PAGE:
March 24, 2006

Hathaway Gets Defensive...

Apparently sick of having people call her an unworthy casting choice for the role of Jane Austen in the upcoming biopic, Becoming Jane, Anne Hathaway is speaking out.

What do you think of "Princess" Anne in the part? -- Amy

March 20, 2006

HBO goes Elizabethan

If you didn't get your fill of Queen Elizabeth I when Cate Blanchett portrayed her in a 1998 feature film -- or in PBS's miniseries last year -- now's your chance to see how HBO puts their spin on the Virgin Queen. (It's HBO mind you...something tells me she might not live up to her nickname in this version.) This two-parter, airing April 25 and May 21st , might more appropriately be dubbed "Liz: The Later Years" as it stars Helen Mirren and features Jeremy Irons as the Earl of Leicester. Hugh Dancy also stars as the Earl of Essex, but that does little to make up for his appearance in the upcoming abomination (or so I predict), Basic Instinct 2. Oh Hugh...for shame.

Also, Ain't It Cool News recently reported that Blanchett has indeed signed on for a sequel to her film (there had been rumors to the contrary.) Geoffrey Rush will reprise his role as Sir Francis Walsingham and Samantha Morton will apparently play Mary, Queen of Scots. -- Amy

Who Is Evelyn Nesbit?

Apparently, a woman worth killing for....

Check out the drama in a PBS documentary, Murder of the Century, tonight at 9 p.m. Here's more about the story.... -- Amy

Morbid Travel Adventures...

I recently returned from an incredible trip to Barcelona with my friend and co-author, Meg. In addition to seeing the usual feats of astonishing Gaudi architecture, buying espadrilles and eating churros y chocolate — muy delicioso! — we also sojourned a bit off the beaten track to the Museum of Funeral Carriages. Realizing this would satisfy our mutual love for all things historical/morbidly creepy, we made our way to Carrer Sancho de Avila. After getting lost and stumbling into an actual funeral home (where several funerals were underway -- whoops!) we eventually made our way to the offices next door.

After an awkward, 15-minute wait in the lobby (witnessing half a dozen grieving family members arrive to make arrangements for the deceased), the security guard finally motioned for us to follow him into a maze of hallways to an elevator, which led us down into the building's dark basement. I attempted to practice my very poor Spanish with the guard, who spoke not a lick of English.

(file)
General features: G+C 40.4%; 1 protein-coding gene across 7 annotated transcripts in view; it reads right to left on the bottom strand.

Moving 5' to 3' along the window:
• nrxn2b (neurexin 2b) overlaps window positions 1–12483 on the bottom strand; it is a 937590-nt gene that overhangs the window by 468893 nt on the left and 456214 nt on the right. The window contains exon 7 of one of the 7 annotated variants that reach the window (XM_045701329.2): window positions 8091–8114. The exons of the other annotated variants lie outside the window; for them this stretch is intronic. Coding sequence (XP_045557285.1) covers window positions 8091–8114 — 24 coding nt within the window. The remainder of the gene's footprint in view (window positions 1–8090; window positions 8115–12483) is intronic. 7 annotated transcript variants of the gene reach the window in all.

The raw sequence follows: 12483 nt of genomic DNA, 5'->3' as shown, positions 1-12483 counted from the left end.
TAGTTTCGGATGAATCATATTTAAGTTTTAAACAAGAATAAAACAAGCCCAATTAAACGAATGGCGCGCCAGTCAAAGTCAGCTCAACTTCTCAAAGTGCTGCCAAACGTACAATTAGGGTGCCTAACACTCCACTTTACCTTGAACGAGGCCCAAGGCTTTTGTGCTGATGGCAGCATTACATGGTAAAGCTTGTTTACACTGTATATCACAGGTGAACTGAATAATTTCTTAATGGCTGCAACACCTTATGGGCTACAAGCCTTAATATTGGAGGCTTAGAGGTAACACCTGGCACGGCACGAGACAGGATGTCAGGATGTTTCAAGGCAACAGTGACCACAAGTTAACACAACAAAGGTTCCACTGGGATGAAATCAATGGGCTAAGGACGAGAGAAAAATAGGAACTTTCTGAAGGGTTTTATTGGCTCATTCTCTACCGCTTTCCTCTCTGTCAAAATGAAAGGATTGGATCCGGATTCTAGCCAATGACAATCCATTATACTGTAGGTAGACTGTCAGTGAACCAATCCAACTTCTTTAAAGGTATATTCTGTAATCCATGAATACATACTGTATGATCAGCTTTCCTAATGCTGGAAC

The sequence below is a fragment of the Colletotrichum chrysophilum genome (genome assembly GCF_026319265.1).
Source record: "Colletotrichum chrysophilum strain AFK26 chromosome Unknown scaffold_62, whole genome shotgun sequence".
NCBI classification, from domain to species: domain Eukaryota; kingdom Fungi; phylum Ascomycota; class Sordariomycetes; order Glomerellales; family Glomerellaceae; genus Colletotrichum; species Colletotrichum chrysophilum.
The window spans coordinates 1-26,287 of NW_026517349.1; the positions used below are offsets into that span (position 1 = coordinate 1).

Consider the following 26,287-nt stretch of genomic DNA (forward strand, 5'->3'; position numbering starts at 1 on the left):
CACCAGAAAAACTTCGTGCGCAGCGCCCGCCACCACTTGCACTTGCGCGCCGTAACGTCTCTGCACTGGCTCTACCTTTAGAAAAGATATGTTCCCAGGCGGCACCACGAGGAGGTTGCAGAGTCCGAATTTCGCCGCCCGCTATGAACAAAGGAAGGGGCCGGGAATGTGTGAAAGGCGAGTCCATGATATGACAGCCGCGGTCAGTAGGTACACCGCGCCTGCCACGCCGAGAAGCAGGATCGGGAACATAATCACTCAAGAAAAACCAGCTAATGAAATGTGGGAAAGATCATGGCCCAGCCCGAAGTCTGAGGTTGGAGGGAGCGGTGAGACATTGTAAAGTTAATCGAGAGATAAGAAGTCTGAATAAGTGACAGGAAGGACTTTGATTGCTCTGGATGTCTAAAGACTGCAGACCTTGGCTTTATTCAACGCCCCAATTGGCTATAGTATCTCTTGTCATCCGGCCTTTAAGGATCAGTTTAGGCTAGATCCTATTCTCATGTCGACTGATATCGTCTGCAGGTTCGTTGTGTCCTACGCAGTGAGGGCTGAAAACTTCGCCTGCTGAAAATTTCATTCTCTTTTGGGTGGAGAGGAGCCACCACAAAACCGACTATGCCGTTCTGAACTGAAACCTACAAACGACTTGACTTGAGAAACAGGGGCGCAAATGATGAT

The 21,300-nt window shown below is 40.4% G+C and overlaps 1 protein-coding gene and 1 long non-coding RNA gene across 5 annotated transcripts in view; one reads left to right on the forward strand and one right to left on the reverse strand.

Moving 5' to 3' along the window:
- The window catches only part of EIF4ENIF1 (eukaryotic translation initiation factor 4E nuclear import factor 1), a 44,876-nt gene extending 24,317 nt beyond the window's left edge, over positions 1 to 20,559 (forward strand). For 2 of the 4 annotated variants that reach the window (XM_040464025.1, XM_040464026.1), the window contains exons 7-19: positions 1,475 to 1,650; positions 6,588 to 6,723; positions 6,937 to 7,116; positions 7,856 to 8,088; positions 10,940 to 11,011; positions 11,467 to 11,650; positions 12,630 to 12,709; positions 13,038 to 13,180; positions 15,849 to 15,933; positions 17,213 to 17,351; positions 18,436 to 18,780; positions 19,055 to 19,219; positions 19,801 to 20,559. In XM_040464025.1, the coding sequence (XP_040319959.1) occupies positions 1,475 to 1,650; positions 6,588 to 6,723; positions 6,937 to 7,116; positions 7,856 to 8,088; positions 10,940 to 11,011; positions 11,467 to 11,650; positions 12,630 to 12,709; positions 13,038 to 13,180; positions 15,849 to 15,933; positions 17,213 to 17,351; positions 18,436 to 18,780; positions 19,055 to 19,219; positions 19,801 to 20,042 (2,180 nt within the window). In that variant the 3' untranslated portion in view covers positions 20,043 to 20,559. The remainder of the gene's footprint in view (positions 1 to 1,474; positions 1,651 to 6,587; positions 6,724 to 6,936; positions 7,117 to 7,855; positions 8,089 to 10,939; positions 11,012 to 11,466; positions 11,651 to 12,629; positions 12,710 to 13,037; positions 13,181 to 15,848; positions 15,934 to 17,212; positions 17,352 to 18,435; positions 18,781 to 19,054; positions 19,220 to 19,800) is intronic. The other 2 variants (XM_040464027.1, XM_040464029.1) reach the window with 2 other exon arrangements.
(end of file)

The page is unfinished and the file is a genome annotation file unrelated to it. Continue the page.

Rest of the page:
Me: "Tiene muchas turistas aqui?"
Guard: "Un poco...pero, no es mucho alegria...."
Me: " verdad."

At this point, FREAKING OUT from the utter randomness of this experience, Meg and I are merely trying to stifle our VERY nervous laughter as we stumble into the pitch black basement. The guard switched on a battery of fluorescent lights to reveal a rather bizarre showcase of 12 to 15 funeral carriages from different periods in history, complete with teams of fake, lifesize horses and scary-looking coachmen in powdered wigs, breeches and tricorn hats. (Now I know where Sears mannequins go to die.) Considering Meg, the security guard and I were the only ones rambling through this eerie set-up, it was a most unusual experience. We suspect that the mannequins actually come alive at night in some sort of "Twilight Zone" scenario. This museum exhibit may not be for everyone, but I reckon there are more than a few "Romancing the Tome" fans who would get a kick out of it. Best of all, it's free! -- Amy

March 15, 2006

Depp Gets Down and Dirty in The Libertine

At the beginning of The Libertine, Johnny Depp as the Earl of Rochester warns the viewer that we will not like him. (He doesn't mention that we might not like the film either, but it was implied.) And EoR does a great job thereafter of doing everything humanly possible to ensure that we don’t... like him, that is. Tramping through muddy streets and orgy-infested St. James Park, he sneers constantly, makes nasty comments, ridicules his friends (though they seem to like it), treats his wife shabbily, leads his young male friend and lover into a desperate situation and then leaves him to die. Yes, The Libertine is certainly dark and the Earl’s miserable attitude rings true. What else were Aristocrats up to during the Restoration? With a backlash against Puritanism in full effect they apparently had nothing else to occupy their free time besides the theatre, prostitutes, and pondering philosophical questions about happiness and love (you know, they didn't have Walmart or television to entertain them). But watching it through an entire movie is exhausting, particularly when the dialogue is not as clever as it thinks it is. Then, just when you think the Earl is on his deathbed, like a psychotic killer in a slasher movie, he’s back up hobbling about for a last battle before succumbing, to syphilis of course. His good looks consumed on the outside just as bitterness has eaten away at his soul. Though, even severely pockmarked with his “flesh” peeling from his face, Depp manages to look hideously beautiful. That, plus the sets and costumes, make this worthy of a spot on your Netflix queue--just don't say he didn't warn you. A better, more complete review here. --Kim

March 9, 2006

Cusack Checks In To Room 1408

John Cusack will star in an adaptation of StevenStephen King's short story "1408," about a paranormal investigator who is terrorized in room 1408 at the Dolphin Hotel. Was Fox Mulder not available for this assignment? --Kim